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Mary Ellen Mark on the Portrait and Moment
Aperture Foundation
The Photography Workshop Series

It is an impossible task to convert the experience of learning from an accomplished talent in person into book form.

The Aperture Foundation deserves credit for attempting to do so with The Photography Workshop Series (which, as of the end of 2022 consisted of seven books). But, if one were to judge the books on how well they achieve the stated goal of giving readers the same experience that they would receive if they attended a workshop in person, the books would either have to be ruled as failures or the workshops would have to be rated as expensive disappointments.

Fortunately, there is no need to judge this series on that basis.
Instead, I would look at the books as inexpensive, but nicely printed mini-portfolios of the photographers’ own works as curated by the photographers themselves, with extended commentary accompanying the photographs.

Mary Ellen Mark: Amanda and her cousin Amy.

Mary Ellen Mark on the Portrait and the Moment, is the artist I am most familiar with and I have been an admirer of her work since I first discovered her in college in the 1970s.

I should clarify that while Aperture may not have achieved quite the effect they were striving for; the books are certainly not a disappointment. The photographers chosen for the series so far are all talented teachers as well as practitioners and there are lessons to be learned in each volume.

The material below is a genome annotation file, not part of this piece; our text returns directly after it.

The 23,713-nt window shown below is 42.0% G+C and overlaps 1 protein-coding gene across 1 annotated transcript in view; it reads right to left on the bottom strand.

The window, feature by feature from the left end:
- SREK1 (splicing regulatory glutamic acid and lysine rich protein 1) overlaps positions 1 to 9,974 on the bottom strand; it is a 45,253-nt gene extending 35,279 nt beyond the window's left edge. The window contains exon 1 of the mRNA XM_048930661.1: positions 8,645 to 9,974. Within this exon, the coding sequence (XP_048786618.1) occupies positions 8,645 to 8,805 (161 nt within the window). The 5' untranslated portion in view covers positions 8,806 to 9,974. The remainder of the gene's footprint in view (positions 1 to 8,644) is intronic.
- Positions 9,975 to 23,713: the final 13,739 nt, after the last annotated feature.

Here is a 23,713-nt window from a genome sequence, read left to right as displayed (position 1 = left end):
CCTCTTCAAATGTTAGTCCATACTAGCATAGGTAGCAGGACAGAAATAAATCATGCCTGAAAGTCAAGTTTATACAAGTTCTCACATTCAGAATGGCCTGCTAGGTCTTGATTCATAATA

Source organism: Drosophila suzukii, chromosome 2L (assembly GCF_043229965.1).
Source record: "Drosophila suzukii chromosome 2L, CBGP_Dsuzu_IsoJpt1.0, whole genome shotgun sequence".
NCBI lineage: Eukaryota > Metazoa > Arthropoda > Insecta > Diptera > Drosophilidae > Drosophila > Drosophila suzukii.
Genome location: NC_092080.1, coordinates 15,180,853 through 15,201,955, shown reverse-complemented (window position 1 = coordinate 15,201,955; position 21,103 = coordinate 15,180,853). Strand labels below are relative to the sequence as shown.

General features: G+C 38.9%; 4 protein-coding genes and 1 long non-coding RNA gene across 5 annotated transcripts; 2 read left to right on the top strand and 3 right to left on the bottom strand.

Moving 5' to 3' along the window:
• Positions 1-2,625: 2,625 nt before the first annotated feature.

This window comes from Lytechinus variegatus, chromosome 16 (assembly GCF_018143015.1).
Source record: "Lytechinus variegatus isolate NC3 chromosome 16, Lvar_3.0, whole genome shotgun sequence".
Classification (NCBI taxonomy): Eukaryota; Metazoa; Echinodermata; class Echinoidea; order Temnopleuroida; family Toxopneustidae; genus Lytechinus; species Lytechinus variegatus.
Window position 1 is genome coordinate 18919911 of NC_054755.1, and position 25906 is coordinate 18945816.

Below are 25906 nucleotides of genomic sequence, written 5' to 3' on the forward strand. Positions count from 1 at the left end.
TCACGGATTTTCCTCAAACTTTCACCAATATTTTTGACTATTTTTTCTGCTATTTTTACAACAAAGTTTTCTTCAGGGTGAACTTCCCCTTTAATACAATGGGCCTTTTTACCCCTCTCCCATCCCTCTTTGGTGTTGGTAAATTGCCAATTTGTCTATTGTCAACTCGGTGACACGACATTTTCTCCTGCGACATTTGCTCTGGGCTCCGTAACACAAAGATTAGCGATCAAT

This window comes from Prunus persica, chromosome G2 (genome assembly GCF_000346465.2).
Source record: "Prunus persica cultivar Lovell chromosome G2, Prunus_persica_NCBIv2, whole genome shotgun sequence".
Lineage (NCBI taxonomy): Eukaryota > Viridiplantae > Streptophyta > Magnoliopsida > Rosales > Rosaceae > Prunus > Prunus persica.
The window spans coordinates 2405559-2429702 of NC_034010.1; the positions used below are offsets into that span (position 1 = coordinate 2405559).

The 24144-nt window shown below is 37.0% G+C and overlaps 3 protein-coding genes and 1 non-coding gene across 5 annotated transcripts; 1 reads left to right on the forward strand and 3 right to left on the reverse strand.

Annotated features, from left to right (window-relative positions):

Mary Ellen Mark was the kind of photojournalist that I would like to be. Her images show a connection to her subjects, whether those subjects were Hollywood stars, a homeless family or patients in a mental hospital. At the same time, they are powerfully composed with an artist’s eye, yet never contrived.

Mary Ellen Mark: Laurie in the Bathtub, Ward 81

There is a certain similarity to Diane Arbus. But, while an Arbus image can make me feel voyeuristic and uncomfortable, Mark’s work tends to offer me the illusion that I have been pulled me into the subject’s world and the three of us – subject, photographer and viewer – are for a moment sharing some private connection.

Mark’s text provides insights and background on the photographs, and gives us a window into her thoughts about the images and the subjects. Each section leads with an admonition such as “Wait for the Moment,” “Work with the Space” and “Stay Curious.” The text then expands on that point although at times the connection between the text and the section title are fairly weak.

No matter though, the real key here is the opportunity to see some of Mark’s best work and read her thoughts and comments that help put the work into context.

Buy on Amazon.